Being gay or a woman isn’t reason enough to claim asylum, says Braverman

Home Secretary Suella Braverman will question whether the foundation of modern asylum law is still relevant in a speech in the US on Tuesday.

Ms Braverman will ask whether the United Nations Refugee Convention 1951 is “fit for our modern age”.

She will be speaking to the American Enterprise Institute, a centre-right think tank in Washington DC, to set out her plans to tackle the refugee crisis.

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Ms Braverman has run the Home Office since Priti Patel left roughly a year ago, although she briefly left after being found to have breached government security rules before later being reappointed.

Tens of thousands of people have crossed to the UK during this time, despite legislation passed by both Boris Johnson and Rishi Sunak and the prime minister’s pledge to “stop the boats”.

This is not the first time the home secretary has questioned international law – she has previously signalled her discontent with the European Convention on Human Rights and its interpretation and the subsequent impact on policies like the government’s Rwanda deportation scheme.

Ms Braverman is set to say the current “global asylum framework” enables the “merging” of “seeking asylum” and “seeking better economic prospects”, “seeking refuge in the first country you reach” and “shopping around for your preferred destination”, and getting trafficked against your will and paying to be smuggled.

She will say: “This legal framework is rooted in the 1951 UN Refugee Convention.

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“The convention was created to help resettle people fleeing persecution, following the horrors of World War Two and the Holocaust, and was – initially at least – centred around Europe.

“It was an incredible achievement of its age.

“But more than 70 years on, we now live in a completely different time.

“When the Refugee Convention was signed, it conferred protection on some two million people in Europe.

“According to analysis by Nick Timothy and Karl Williams for the Centre for Policy Studies, it now confers the notional right to move to another country upon at least 780 million people.

“It is therefore incumbent upon politicians and thought leaders to ask whether the Refugee Convention, and the way it has come to be interpreted through our courts, is fit for our modern age? Or whether it is in need of reform?”

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Ms Braverman will claim that case law has led to the “persecution” requirement to seek asylum being watered down to “discrimination”.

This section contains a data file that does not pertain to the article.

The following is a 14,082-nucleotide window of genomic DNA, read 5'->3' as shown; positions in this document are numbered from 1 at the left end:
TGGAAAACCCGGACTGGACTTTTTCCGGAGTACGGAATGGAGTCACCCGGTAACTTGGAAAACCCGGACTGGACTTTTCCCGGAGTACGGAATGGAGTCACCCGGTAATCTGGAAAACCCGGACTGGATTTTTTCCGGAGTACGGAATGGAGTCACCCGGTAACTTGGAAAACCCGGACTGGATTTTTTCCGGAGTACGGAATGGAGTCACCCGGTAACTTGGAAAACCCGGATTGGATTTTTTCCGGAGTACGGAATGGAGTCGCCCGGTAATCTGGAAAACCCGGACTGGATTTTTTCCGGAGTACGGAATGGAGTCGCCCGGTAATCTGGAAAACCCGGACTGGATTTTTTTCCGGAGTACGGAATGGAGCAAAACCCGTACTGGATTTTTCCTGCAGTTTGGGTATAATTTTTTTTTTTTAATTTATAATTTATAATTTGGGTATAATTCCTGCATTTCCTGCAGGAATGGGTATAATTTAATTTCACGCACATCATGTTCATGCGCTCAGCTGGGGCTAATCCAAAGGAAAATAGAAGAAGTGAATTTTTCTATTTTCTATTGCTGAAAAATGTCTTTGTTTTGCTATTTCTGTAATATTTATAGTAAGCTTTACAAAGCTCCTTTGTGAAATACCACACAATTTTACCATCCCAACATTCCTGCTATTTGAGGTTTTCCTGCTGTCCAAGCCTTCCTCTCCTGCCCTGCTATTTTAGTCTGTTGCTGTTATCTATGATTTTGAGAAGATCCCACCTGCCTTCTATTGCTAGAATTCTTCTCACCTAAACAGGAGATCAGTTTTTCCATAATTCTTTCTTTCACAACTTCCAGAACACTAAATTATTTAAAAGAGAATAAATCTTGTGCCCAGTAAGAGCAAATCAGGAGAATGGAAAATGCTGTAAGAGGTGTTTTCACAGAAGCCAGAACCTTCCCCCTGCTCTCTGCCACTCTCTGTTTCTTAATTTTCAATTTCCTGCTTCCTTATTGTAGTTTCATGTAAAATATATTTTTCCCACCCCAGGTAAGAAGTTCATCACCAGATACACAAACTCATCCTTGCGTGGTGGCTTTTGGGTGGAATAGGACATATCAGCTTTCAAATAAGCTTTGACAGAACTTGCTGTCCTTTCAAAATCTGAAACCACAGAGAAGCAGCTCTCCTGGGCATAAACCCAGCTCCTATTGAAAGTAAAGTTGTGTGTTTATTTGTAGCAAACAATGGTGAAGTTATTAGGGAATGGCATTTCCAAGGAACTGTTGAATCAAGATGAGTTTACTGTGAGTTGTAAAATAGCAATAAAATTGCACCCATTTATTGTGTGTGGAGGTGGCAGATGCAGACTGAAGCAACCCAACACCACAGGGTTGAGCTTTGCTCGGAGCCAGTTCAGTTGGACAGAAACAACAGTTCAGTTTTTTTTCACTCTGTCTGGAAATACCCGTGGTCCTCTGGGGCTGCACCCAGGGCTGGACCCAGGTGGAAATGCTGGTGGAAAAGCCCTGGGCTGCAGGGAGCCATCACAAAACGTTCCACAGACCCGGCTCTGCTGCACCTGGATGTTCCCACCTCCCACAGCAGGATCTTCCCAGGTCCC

She will go on: “The status quo, where people are able to travel through multiple safe countries, and even reside in safe countries for years, while they pick their preferred destination to claim asylum, is absurd and unsustainable.

“Nobody entering the UK by boat from France is fleeing imminent peril. None of them have ‘good cause’ for illegal entry.

“The vast majority have passed through multiple safe countries, and in some instances have resided in safe countries for several years. In this sense, there is an argument that they should cease to be treated as refugees when considering the legitimacy of their onward movement.”

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This is not the first time senior Conservative ministers have signalled their displeasure with international rules around migration.

Dominic Raab, who was deputy prime minister until he had to resign following bullying allegations, repeatedly voiced his displeasure with the European Convention on Human Rights.

Yvette Cooper, the shadow home secretary, said Ms Braverman “has given up on fixing the Tories’ asylum chaos at home so now she’s resorting to grandstanding abroad and looking for anyone else to blame”.

She added that “dangerous boat crossings are up, the backlog of undecided cases is at a record high, returns are down by 70% and the taxpayer is now spending an astronomical £8m a day on hotels – all because the Conservatives have time and again offered cheap gimmicks instead of getting a proper grip”.

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“And instead of enhancing international cooperation to go after the criminal gangs and build long-term solutions, this government has made it harder to get other countries to work with us by undermining international agreements that they still want other countries to abide by and offering no solutions,” she said.

“Most people in Britain want to see strong border security and a properly managed asylum and resettlement system so that the UK does its bit to help vulnerable refugees who have fled persecution and conflict – like the Afghan interpreters who helped our armed forces. Under the Tories we have the worst of all worlds – a broken asylum system that is neither firm nor fair.”